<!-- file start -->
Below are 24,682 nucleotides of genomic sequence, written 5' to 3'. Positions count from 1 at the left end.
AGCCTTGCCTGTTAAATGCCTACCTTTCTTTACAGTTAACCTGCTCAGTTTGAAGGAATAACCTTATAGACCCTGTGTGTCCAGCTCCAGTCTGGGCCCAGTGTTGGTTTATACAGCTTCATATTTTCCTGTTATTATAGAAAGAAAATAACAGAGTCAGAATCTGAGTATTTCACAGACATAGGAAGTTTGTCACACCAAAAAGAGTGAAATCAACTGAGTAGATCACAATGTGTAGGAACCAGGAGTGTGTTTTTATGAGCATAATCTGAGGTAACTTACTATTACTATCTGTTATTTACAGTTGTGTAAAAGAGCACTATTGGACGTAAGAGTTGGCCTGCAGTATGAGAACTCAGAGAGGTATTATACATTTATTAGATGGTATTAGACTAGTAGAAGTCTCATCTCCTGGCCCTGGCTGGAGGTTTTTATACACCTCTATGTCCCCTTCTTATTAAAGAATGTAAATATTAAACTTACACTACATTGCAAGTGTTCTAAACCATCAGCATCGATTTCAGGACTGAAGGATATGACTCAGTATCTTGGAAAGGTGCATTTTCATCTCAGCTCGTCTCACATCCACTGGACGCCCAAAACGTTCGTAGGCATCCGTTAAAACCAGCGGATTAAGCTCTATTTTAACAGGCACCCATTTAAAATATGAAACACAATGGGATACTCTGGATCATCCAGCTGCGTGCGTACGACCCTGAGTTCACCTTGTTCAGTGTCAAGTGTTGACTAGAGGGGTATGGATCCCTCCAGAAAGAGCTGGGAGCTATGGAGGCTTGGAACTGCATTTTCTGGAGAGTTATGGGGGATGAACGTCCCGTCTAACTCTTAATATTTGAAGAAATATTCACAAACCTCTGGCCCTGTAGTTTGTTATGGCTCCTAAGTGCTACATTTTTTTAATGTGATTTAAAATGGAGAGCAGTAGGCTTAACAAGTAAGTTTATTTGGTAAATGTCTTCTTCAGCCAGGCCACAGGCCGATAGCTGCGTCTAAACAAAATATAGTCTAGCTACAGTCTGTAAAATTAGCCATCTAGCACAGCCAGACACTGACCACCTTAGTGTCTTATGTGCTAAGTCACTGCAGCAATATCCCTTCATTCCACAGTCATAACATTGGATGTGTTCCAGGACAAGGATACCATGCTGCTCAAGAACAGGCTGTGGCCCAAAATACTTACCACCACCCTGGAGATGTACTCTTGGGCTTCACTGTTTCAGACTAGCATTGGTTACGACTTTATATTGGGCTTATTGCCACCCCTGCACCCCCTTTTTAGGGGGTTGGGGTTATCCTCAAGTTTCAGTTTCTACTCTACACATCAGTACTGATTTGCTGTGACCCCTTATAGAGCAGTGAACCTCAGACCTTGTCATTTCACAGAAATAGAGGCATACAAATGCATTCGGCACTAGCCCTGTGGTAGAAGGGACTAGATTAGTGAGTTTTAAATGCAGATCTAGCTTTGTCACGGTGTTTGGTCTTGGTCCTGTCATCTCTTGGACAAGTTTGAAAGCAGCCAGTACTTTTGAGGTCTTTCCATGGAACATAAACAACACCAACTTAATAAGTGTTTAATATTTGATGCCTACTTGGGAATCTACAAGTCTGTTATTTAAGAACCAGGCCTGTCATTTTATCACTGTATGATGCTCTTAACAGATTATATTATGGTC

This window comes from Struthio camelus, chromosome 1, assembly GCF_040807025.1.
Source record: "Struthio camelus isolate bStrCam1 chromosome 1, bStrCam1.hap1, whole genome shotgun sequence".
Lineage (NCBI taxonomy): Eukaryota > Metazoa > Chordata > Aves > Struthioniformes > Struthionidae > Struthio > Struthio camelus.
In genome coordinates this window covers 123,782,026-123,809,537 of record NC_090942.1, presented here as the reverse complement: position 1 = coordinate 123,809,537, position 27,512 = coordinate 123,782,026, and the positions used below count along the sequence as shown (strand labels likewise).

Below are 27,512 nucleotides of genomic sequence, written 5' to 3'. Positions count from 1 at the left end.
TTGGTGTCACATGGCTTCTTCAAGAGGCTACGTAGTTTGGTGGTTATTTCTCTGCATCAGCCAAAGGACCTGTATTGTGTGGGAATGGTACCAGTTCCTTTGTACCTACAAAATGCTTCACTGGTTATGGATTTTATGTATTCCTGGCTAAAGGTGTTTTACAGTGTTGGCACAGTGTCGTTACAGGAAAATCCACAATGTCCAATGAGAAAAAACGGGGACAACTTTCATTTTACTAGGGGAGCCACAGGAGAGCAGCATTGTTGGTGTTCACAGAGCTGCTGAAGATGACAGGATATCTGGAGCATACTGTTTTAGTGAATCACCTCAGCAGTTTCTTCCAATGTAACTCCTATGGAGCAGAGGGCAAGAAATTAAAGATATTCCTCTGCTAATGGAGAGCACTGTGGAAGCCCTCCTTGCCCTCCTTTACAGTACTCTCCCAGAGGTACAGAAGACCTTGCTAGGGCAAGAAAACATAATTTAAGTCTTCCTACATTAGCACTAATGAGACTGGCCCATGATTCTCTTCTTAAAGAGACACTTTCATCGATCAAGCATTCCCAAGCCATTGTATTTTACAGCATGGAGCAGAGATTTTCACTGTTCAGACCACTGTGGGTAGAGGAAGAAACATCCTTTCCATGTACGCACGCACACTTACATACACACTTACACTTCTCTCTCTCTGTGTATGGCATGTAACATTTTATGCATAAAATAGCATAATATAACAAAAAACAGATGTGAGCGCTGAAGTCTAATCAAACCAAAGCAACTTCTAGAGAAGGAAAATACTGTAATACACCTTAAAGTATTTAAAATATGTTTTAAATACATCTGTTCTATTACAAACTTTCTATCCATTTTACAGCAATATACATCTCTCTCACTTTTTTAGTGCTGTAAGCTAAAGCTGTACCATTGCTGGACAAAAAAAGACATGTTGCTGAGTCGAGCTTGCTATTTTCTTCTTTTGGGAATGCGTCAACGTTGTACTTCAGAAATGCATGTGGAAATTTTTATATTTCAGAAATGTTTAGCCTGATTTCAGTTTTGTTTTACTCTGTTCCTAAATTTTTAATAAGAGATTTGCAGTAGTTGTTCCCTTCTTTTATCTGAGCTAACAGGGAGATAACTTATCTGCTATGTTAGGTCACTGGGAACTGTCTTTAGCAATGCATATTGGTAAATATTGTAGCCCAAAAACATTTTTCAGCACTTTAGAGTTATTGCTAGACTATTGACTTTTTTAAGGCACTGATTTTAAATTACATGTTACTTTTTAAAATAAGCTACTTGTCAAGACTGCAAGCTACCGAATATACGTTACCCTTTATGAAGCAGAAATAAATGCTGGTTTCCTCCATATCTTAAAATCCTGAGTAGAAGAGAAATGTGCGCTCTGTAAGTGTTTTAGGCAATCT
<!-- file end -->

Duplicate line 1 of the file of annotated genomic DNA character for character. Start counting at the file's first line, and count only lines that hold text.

Below are 24,682 nucleotides of genomic sequence, written 5' to 3'. Positions count from 1 at the left end.